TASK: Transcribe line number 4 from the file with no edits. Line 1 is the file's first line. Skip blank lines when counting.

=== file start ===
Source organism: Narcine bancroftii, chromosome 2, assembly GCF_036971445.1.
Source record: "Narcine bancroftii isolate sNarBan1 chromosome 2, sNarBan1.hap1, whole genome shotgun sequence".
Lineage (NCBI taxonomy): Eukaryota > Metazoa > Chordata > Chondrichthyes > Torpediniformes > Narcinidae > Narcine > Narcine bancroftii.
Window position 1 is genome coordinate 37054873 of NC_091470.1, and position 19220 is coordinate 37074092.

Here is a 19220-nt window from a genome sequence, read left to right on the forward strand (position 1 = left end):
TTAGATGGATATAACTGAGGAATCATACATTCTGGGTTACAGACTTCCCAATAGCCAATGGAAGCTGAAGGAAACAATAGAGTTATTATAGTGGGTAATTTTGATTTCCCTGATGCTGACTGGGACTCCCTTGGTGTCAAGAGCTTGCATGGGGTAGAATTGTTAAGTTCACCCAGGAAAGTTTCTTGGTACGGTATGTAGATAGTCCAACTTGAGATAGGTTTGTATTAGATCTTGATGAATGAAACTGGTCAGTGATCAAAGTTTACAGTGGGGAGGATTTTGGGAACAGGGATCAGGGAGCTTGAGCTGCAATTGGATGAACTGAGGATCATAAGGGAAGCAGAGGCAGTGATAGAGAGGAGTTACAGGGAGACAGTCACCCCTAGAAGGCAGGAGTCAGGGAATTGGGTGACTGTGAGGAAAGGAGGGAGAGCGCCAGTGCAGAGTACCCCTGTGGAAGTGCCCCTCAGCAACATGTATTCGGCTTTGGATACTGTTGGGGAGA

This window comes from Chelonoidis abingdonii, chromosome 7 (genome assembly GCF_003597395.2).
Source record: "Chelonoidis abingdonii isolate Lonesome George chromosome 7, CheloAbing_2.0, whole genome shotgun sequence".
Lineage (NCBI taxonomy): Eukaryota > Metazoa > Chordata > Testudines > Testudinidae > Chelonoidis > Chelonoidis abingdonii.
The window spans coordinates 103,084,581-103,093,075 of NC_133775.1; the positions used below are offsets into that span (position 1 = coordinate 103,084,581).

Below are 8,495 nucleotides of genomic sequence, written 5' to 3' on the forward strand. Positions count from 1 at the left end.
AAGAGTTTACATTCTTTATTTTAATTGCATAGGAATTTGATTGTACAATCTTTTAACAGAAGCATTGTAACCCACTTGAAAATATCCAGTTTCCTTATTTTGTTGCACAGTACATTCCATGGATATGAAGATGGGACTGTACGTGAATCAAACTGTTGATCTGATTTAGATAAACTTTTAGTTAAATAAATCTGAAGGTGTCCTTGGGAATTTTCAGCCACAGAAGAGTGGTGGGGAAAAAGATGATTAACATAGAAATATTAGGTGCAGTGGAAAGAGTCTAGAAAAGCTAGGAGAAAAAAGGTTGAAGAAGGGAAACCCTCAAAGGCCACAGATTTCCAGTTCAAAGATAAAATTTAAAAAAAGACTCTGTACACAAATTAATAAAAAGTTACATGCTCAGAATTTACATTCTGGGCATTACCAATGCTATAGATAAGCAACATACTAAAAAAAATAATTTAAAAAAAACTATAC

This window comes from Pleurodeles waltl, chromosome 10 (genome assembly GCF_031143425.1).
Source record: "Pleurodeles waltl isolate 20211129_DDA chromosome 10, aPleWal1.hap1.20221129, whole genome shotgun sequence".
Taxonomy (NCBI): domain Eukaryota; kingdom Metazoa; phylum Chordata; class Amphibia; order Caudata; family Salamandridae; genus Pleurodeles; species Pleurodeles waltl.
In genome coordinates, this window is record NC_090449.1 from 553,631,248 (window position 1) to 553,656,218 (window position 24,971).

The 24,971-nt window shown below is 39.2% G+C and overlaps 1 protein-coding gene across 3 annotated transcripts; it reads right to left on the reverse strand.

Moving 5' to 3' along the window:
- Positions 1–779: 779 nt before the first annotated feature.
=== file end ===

Window position 1 is genome coordinate 37054873 of NC_091470.1, and position 19220 is coordinate 37074092.